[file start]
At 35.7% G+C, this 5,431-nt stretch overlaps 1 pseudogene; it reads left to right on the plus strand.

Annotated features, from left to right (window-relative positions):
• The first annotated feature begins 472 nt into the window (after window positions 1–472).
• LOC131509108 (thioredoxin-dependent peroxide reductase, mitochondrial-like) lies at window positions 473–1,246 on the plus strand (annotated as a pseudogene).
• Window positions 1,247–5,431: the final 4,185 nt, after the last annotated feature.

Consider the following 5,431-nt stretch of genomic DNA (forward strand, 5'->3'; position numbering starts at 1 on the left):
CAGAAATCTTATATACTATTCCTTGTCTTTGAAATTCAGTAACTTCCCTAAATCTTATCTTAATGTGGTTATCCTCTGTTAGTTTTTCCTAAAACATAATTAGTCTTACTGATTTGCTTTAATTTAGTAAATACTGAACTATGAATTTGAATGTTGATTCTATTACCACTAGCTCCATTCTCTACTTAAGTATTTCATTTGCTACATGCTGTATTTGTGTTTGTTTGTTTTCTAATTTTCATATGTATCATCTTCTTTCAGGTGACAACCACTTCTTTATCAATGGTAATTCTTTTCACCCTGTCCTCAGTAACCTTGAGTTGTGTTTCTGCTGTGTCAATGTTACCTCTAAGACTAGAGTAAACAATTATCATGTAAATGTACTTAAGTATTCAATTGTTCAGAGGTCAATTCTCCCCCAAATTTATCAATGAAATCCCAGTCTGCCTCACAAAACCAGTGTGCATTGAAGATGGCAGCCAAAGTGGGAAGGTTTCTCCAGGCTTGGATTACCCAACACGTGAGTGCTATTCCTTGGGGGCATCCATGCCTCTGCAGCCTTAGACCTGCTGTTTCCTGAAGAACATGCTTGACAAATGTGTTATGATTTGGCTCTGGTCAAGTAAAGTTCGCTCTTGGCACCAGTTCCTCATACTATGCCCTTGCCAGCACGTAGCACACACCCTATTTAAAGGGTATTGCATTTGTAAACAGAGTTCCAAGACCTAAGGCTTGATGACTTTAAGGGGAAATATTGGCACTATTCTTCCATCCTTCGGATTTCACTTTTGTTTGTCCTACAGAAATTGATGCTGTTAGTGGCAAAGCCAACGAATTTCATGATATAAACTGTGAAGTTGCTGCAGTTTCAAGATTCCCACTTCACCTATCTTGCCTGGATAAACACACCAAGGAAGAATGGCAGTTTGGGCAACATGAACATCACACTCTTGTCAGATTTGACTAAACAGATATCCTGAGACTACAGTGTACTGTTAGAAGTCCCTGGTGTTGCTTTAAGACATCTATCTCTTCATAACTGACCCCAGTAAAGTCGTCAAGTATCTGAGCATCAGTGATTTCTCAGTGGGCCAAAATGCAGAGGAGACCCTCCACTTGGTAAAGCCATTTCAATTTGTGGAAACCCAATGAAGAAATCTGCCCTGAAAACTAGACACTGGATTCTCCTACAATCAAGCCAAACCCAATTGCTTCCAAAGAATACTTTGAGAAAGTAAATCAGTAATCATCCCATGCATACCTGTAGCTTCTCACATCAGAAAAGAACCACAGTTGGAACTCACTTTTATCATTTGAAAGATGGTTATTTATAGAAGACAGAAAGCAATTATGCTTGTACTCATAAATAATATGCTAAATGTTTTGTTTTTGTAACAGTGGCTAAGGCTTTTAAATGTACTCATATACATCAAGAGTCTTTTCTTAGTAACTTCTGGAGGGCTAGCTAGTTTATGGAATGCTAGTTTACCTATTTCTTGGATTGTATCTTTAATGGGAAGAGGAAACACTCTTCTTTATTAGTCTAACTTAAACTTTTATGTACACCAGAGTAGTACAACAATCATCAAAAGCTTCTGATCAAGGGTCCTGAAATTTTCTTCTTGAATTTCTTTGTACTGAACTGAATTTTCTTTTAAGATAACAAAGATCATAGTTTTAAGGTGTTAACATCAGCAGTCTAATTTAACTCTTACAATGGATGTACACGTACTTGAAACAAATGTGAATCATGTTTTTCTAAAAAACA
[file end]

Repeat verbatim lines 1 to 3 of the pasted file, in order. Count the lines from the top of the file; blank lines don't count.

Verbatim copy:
At 35.7% G+C, this 5,431-nt stretch overlaps 1 pseudogene; it reads left to right on the plus strand.

Annotated features, from left to right (window-relative positions):
• The first annotated feature begins 472 nt into the window (after window positions 1–472).